Frozen and Chilled foods? Nutrient loss?
First of all, we need to know what is freezing originally?
Freezing is one of the oldest and most widely used methods of food preservation, which allows preservation of taste, texture, and nutritional value in foods better than any other method. The freezing process is a combination of the beneficial effects of low temperatures at which microorganisms cannot grow, chemical reactions are reduced, and cellular metabolic reactions are delayed (Delgado and Sun, 2000).
Generally, frozen foods and chilled food retain their vitamins and minerals and there is no change to the carbohydrate, protein or fat content. In some cases, frozen foods have more vitamins and minerals compared to fresh because fresh foods lose vitamins and minerals over time while freezing preserves nutrients.
Frozen foods can be a convenient and affordable way to incorporate healthful foods from every food group, including whole grains, fruits, vegetables, protein and dairy. In addition to a time-saving convenience, frozen foods can be a benefit for individuals with limited kitchen space or utensils. Not only can frozen foods be more affordable in price, but they also can aid in reducing
What can you freeze?
You can freeze almost any food. Some exceptions are canned food or eggs in shells. However, once the food (such as a ham) is out of the can, you may freeze it.
Being able to freeze food and being pleased with the quality after defrosting are two different things. Some foods simply don't freeze well. Examples are mayonnaise, cream sauce and lettuce. Raw meat and poultry maintain their quality longer than their cooked counterparts because moisture is lost during cooking.
Is Frozen Food Safe?
Yes. Of course! Food stored constantly at 0 degree celcius will always be safe. Only the quality suffers with lengthy freezer storage. Freezing keeps food safe by slowing the movement of molecules, causing microbes to enter a dormant stage. Freezing preserves food for extended periods because it prevents the growth of microorganisms that cause both food spoilage and foodborne illness.
How to follow right away to thaw?
Never thaw foods in a garage, basement, car, dishwasher or plastic garbage bag; out on the kitchen counter, outdoors or on the porch. These methods can leave your foods unsafe to eat.
There are three safe ways to thaw food:
- in the refrigerator,
- in cold water, or
- in the microwave
Bacteria can grow in the "danger zone," the range of temperatures usually between (5° and 60° C).
It's best to plan ahead for slow, safe thawing in the refrigerator. Small items may defrost overnight; most foods require a day or two. And large items like turkeys may take longer, approximately one day for each 5 pounds of weight.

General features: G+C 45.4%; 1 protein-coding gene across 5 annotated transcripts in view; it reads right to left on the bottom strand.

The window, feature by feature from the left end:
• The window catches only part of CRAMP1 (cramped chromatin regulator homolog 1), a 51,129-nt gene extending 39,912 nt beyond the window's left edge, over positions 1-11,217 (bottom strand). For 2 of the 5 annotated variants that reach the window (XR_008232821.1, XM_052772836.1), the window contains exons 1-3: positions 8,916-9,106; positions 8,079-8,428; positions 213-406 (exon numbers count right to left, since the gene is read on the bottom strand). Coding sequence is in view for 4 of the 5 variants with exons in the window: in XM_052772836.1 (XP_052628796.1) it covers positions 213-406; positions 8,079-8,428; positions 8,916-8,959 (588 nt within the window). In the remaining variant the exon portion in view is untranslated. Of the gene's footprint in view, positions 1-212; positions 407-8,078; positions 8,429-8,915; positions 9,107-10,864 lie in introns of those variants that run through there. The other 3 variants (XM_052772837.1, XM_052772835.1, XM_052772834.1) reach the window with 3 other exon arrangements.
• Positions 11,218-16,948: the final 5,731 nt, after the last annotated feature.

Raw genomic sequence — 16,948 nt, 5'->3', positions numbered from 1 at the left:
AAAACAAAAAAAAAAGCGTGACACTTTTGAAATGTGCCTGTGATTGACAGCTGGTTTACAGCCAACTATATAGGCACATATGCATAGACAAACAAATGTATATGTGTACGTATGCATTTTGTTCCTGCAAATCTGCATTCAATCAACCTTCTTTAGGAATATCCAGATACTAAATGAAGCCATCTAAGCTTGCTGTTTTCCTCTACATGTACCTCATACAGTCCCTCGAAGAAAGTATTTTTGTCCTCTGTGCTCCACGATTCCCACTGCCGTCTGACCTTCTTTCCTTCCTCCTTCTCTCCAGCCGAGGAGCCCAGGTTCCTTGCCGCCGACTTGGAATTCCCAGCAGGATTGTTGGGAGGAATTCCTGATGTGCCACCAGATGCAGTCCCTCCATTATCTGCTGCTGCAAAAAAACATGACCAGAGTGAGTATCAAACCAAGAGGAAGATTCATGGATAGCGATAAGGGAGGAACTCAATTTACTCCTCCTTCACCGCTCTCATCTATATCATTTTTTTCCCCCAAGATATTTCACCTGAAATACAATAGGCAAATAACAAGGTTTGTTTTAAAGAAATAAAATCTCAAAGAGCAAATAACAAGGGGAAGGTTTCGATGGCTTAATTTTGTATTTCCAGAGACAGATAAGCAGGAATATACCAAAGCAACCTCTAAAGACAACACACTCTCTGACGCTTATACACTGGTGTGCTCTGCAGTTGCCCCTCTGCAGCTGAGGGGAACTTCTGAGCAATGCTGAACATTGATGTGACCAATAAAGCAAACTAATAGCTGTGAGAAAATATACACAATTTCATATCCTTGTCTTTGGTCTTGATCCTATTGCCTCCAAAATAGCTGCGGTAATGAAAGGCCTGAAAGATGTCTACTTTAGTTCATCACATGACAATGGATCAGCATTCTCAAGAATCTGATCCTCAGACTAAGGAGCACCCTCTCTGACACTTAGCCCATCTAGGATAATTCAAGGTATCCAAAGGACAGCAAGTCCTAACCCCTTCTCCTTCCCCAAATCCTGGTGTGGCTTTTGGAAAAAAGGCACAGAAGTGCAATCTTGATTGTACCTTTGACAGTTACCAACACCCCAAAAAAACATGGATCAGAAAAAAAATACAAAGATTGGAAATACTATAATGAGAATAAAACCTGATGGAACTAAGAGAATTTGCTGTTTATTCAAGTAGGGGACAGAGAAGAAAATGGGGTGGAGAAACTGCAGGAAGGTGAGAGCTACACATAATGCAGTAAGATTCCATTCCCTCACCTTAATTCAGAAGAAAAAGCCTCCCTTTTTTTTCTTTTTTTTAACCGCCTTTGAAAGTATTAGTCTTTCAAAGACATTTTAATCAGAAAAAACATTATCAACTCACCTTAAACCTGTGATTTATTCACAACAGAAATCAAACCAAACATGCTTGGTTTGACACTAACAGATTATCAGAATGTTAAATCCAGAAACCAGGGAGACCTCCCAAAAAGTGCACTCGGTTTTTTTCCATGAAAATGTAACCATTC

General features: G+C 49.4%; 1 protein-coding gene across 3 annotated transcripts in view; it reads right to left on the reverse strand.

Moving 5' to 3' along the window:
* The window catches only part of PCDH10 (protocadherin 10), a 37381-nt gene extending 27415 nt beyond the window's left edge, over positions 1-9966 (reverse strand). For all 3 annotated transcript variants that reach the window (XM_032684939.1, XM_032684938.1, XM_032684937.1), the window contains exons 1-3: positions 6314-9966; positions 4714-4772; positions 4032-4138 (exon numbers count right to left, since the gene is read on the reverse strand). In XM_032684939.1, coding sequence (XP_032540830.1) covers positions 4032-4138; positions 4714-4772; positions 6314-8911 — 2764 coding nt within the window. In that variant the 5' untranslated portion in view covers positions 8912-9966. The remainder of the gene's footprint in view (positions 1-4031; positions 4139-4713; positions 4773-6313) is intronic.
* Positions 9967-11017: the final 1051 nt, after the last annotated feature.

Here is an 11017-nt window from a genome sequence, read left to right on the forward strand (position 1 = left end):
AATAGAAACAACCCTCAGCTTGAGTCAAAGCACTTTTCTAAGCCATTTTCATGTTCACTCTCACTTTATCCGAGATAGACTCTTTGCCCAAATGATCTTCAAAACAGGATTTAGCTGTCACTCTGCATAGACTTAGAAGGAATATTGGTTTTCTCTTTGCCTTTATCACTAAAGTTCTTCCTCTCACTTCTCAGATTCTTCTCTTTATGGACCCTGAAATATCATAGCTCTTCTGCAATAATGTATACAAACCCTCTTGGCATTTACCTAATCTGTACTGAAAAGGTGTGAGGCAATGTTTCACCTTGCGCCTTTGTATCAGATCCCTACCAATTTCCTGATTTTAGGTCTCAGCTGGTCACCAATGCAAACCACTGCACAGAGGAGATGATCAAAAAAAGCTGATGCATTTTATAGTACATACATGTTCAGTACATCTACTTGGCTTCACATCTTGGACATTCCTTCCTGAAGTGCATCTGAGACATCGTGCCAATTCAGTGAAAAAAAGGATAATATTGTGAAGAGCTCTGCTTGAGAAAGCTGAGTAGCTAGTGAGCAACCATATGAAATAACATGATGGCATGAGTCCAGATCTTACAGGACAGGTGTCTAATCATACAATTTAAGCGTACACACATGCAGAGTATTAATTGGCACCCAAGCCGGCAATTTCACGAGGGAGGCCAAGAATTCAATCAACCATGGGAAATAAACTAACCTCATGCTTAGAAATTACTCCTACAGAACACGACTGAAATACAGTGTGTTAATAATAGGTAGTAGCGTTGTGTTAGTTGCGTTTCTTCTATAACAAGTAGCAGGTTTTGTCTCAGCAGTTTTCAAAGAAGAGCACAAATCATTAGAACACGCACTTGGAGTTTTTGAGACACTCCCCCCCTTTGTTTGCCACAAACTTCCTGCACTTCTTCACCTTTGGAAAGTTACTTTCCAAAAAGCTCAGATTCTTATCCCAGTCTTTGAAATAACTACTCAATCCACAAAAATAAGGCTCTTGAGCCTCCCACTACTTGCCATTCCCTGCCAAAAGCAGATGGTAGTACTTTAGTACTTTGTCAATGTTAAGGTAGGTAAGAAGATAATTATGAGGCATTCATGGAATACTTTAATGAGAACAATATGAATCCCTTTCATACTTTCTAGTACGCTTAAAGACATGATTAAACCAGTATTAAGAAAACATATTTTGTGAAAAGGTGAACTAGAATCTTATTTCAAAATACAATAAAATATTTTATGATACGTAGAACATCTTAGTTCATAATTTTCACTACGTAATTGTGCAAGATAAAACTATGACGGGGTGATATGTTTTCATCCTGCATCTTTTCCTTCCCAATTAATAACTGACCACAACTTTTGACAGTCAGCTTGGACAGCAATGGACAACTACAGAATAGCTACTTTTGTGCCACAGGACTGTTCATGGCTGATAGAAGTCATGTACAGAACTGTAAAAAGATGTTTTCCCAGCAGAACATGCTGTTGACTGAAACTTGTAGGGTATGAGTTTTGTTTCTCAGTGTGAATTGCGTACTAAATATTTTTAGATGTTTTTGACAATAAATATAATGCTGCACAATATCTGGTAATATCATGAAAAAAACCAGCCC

For faster thawing, place food in a leak proof plastic bag and immerse it in cold water. (If the bag leaks, bacteria from the air or surrounding environment could be introduced into the food. Tissues can also absorb water like a sponge, resulting in a watery product.) Check the water frequently to be sure it stays cold. Change the water every 30 minutes. After thawing, cook immediately.
When microwave-defrosting food, plan to cook it immediately after thawing because some areas of the food may become warm and begin to cook during microwaving.
Client: Can I chilled foods?
Dietitian: Yes you may chilled your foods if you do not want to eat right away! Because…
At room temperature, harmful bacteria can grow rapidly in food. The more bacteria there are, the greater your chances of becoming sick. Cold temperatures keep most harmful bacteria from multiplying, so keep perishable foods (foods that can spoil or become contaminated by bacteria) in the refrigerator. Here I share with you the rules you may follow if you want to chill your food and reheat it !
- Your refrigerator should register at 4° C or below and the freezer unit at 18° C. Place a refrigerator thermometer in the refrigerator, and check the temperature periodically.
- Refrigerate or freeze perishables, prepared food, and leftovers within two hours of eating or preparation.
- Use ready-to-eat, perishable foods, such as dairy, meat, poultry, seafood, and produce, as soon as possible.
- Hot food won't harm your refrigerator, so it's okay to place hot food inside. Be sure to divide large amounts of leftovers into shallow containers for quicker cooling in the refrigerator.
- Marinate foods in the refrigerator - not at room temperature.
Client : How about I want to reheat previously cooked and cooled potentially hazardous food
Dietitian: If you reheat previously cooked and cooled potentially hazardous food, you must reheat it rapidly to 60°C or hotter. Ideally, you should aim to reheat food to 60°C within a maximum of two hours to minimise the amount of time that food is at temperatures that favour the growth of bacteria or formation of toxins.
This requirement applies only to potentially hazardous food that you want to hold hot, for example, on your stove or in a food display unit. It does not apply to food you reheat and then immediately serve to customers for consumption, for example, in a restaurant or a take away shop.
In conclusion, it's safe for you to freeze and chilled foods! But make sure to follow food safety rule steps to thaw and reheat your food in order to avoid from bacteria contamination.
- U.S Food and Drug Administartion
- Food Standard Quality Malaysia website
- Chilled food Association (CFA)
- Food Standard Quality Australia